Extinct semi-aquatic beavers of the genus Dipoides lived 4 million years ago (Pliocene epoch) in the Canadian High Arctic and were approximately two-thirds the size of today’s North American beavers (Castor canadensis). They gnawed trees with rounded front teeth, not squared teeth like their modern relatives. A team of paleontologists from Canada, the United States and the UK says their woodcutting behavior originated for harvesting food, not from a compulsion for building dams.
Modern beavers are prolific ecosystem engineers and dramatically alter the landscape. They harvest trees and shrubs for sustenance, particularly during the winter, but also for the purpose of lodge and dam building.
However, little is known about the evolutionary drivers of their woodcutting behavior.
“Ancient animals and ecosystems that thrived in the high Arctic during warmer times in geological history show us a glimpse of what this biome could look like in the future under the effects of global warming in polar regions,” said lead author Tessa Plint, a former Western University graduate student currently pursuing a PhD at Heriot-Watt University.
“Today, the beaver has a profound impact on the landscape and is known to increase the biodiversity of the local ecosystem through tree-harvesting and dam building. It’s fascinating to look back in time and figure out how this hyper-specialized toolkit of behaviors came to be.”
To reconstruct the paleodiet of ancient beavers, Plint and her colleagues from the University of Western Ontario, the University of Montana, Paleotec Services, Canadian Museum of Nature and Carleton University examined carbon and nitrogen isotope signatures preserved fossilized plants and Dipoides beaver bones from the Beaver Pond site on Ellesmere Island.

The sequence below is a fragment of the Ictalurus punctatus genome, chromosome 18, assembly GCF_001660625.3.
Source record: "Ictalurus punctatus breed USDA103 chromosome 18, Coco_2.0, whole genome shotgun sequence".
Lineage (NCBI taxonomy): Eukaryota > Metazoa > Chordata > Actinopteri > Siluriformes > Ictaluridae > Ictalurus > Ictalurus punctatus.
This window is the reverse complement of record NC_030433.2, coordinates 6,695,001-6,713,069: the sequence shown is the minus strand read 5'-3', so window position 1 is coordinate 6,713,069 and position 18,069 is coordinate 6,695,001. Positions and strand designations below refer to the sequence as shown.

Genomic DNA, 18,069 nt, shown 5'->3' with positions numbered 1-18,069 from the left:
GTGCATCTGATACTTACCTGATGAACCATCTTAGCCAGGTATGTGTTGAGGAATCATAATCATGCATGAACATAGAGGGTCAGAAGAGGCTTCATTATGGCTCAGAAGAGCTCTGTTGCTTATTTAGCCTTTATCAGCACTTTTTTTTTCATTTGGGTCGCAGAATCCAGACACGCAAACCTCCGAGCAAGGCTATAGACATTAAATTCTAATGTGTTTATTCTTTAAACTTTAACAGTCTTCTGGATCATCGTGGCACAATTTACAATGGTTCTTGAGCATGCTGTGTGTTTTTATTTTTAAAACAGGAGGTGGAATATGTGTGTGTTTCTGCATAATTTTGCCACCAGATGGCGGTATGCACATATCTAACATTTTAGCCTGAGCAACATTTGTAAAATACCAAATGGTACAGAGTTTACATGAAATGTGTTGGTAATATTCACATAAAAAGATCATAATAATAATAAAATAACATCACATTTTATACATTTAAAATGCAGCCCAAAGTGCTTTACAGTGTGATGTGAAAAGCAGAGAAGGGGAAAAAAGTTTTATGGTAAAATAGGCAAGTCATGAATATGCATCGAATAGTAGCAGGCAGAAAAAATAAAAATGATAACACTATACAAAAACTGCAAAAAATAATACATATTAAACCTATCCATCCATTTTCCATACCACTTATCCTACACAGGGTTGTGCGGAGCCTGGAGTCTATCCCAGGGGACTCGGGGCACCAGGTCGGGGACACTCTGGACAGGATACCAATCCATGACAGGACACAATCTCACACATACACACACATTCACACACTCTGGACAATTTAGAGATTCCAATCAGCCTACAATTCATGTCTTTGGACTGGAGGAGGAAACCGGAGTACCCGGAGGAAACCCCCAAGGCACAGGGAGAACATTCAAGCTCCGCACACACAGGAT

The results indicate a diet of woody and aquatic plants, supporting the hypothesis that these extinct beavers engaged in woodcutting behavior for feeding purposes.
According to the team, woodcutting and consumption of woody plants can be traced back to a small-bodied, semi-aquatic beaver from the Miocene epoch, suggesting that beavers have been consuming woody plants for over 20 million years.
The chemical signatures preserved in the Dipoides bones and plant remains also provided an excellent record of past ecological and climatic conditions.
“From these findings, we can begin to understand the potential impacts of current climate and environmental change on Earth, and anticipate — for example — who survives and who doesn’t,” said co-author Dr. Fred Longstaffe, a researcher in the Department of Earth Sciences at the University of Western Ontario.
“The more we unearth this time capsule from Ellesmere Island, the more we discover a boreal forest-type landscape,” added co-author Dr. Ashley Ballantyne, a bioclimatologist at the University of Montana.
“It is yet another glimpse into what the Arctic looked like during a much warmer time in Earth’s history.”
“This study highlights how beavers have been impacting forest and freshwater ecosystems for millions of years, and helps us understand the evolution of their role as ecosystem engineers,” Plint said.
The findings appear in the journal Scientific Reports.
T. Plint et al. 2020. Evolution of woodcutting behaviour in Early Pliocene beaver driven by consumption of woody plants. Sci Rep 10, 13111; doi: 10.1038/s41598-020-70164-1